Contact

David Martin
University of Kansas Medical Center
913-588-1872

University staff to visit Redmond Reservoir, Tallgrass Prairie on Mini Wheat State Tour

Tue, 05/27/2014

LAWRENCE — More than 50 University of Kansas staff members will visit the John Redmond Reservoir and Tallgrass Prairie Preserve on Friday, May 30.

The 2014 Mini Wheat State Tour is an initiative of the Unclassified Senate and its professional development committee. Each year, the tour brings together a group of KU staff from across the university to learn about issues and institutions of importance to the state. This year's tour will focus on critical threats to the state’s water supply.

In the morning, the tour group will travel to the John Redmond Reservoir near Burlington. The reservoir is one of the state’s largest and most imperiled bodies of water. The state of Kansas is proposing to dredge the reservoir in order to restore water supply lost to sedimentation.

Researchers at the Kansas Biological Survey will speak to the tour group about the effort to collect sediment core samples. A Westar Energy representative will address the significance of the dredging project for the nearby Wolf Creek Nuclear Power Plant and the region's electrical power supply.

After lunch in Cottonwood Falls, the tour group will visit the nearby Tallgrass Prairie National Preserve, the largest protected expanse of native prairie in the state. The Tallgrass Prairie is situated in the upper reaches of the Neosho River watershed, which feeds into the John Redmond Reservoir.

Transportation costs for the event are being paid by the Unclassified Senate. Tour participants are responsible for the cost of their lunches.

2014 Mini Wheat State Tour Itinerary

  • 8 a.m.             Depart Lawrence
  • 9:15 a.m.        Arrive at John Redmond Reservoir 
  • 11 a.m.           Depart for Cottonwood Falls
  • 12:30 p.m        Lunch at the Grand Central Hotel, 215 Broadway, Cottonwood Falls.  
  • 2:30 p.m.         Depart Cottonwood Falls for Tallgrass Prairie
  • 3:30 p.m.         Depart Tallgrass Prairie
  • 5 p.m.              Arrive in Lawrence


David Roediger’s award-winning research and writing has already transformed how historians view the growth of social freedoms in America though the intersection of race, class, ethnicity, and labor. Now Roediger, as KU’s first Foundation Distinguished Professor of History (http://bit.ly/1AbAqYw), will continue to break new ground in those fields as he works with KU’s departments of American Studies and History. Roediger likes to study historical flash points — where one particular change brings a cascade of wider cultural changes. His latest book, “Seizing Freedom, Slave Emancipation and Liberty for All,” makes the point that as slaves began freeing themselves across the South during the Civil War, their emancipation inspired and ignited other cultural movements for freedom — such as the women’s movement for suffrage and the labor movement for better working conditions and an eight-hour day. Understanding the individual stories of average people who wanted to make their lives better, including slaves or factory workers, are important to understanding the wider political movements and elections, Roediger said. “It's tempting to think that all the important political questions have been decided,” he said, “but actually people are constantly thinking about what freedom would mean for them.” Tags: #KUcommunities #CivilRights #History American Studies at KU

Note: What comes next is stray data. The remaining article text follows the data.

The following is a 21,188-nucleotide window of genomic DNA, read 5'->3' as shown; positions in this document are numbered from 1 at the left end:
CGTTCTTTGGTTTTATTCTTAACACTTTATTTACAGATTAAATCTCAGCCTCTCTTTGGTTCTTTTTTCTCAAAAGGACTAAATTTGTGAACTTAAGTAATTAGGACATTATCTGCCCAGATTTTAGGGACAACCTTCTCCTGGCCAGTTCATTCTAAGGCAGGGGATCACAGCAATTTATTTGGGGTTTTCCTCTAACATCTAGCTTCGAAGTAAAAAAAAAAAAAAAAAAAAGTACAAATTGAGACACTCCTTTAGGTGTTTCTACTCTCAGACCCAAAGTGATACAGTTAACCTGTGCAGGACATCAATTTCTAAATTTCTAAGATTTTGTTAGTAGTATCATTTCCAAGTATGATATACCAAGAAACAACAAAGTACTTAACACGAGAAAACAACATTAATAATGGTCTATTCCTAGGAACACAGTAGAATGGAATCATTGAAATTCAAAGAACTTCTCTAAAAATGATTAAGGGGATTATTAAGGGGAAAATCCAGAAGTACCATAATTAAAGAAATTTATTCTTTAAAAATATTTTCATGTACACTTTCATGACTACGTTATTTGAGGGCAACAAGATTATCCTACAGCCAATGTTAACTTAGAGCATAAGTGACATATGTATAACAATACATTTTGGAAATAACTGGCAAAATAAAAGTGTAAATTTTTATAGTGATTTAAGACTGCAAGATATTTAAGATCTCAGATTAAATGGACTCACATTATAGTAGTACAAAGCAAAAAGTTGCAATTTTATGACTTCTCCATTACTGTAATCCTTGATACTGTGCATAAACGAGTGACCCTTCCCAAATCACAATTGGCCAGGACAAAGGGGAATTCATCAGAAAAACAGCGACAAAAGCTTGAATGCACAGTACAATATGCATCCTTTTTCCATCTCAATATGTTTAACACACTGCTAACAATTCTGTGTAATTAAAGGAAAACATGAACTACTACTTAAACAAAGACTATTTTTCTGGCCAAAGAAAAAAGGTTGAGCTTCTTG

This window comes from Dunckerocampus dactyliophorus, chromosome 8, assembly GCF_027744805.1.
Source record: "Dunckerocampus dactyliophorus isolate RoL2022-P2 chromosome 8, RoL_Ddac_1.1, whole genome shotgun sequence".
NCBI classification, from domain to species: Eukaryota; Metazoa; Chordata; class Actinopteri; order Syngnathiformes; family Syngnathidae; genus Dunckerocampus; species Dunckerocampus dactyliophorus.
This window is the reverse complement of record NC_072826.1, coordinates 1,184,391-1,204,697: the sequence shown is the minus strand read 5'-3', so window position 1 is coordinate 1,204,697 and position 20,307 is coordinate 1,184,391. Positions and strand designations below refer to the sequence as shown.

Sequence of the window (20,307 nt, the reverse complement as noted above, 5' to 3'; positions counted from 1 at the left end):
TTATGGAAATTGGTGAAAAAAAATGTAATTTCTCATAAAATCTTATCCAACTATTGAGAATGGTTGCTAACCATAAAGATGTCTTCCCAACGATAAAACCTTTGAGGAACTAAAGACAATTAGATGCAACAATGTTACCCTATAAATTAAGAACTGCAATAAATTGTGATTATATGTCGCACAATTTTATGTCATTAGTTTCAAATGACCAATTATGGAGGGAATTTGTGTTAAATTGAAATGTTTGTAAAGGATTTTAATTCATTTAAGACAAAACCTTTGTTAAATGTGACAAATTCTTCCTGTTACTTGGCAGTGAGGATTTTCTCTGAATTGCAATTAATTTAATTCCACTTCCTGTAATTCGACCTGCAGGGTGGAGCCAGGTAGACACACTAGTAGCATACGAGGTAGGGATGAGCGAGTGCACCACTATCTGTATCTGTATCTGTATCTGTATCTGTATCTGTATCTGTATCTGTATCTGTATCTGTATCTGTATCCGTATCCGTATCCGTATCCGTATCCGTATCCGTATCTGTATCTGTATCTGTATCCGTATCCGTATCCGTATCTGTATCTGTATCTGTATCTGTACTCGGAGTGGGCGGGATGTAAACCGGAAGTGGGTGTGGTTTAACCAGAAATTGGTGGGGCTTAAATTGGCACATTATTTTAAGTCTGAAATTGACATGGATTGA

RT @lcom : A look inside @KUnews ' renovated Swarthout Recital Hall and a look back at how it got here. http://t.co/S5uNrDwakK http://t.co/mw…
Lauded race and class historian becomes KU Foundation Professor David Roediger’s award-winning research and writing has already transformed how historians view the growth of social freedoms in America though the intersection of race, class, ethnicity, and labor. Now Roediger, as KU’s first Foundation Distinguished Professor of History (http://bit.ly/1AbAqYw), will continue to break new ground in those fields as he leads KU’s departments of American Studies and History. Roediger likes to study historical flash points — where one particular change brings a cascade of wider cultural changes. His latest book, “Seizing Freedom, Slave Emancipation and Liberty for All,” makes the point that as slaves began freeing themselves across the South during the Civil War, their emancipation inspired and ignited other cultural movements for freedom — such as the women’s movement for suffrage and the labor movement for better working conditions and an eight-hour day. Understanding the individual stories of average people who wanted to make their lives better, including slaves or factory workers, is important to understanding the wider political movements and elections, Roediger said. “It's tempting to think that all the important political questions have been decided,” he said, “but actually people are constantly thinking about what freedom would mean for them.”


One of 34 U.S. public institutions in the prestigious Association of American Universities
26 prestigious Rhodes Scholars — more than all other Kansas colleges combined
Nearly $290 million in financial aid annually
46 nationally ranked graduate programs.
—U.S. News & World Report
Top 50 nationwide for size of library collection.
—ALA
23rd nationwide for service to veterans —"Best for Vets," Military Times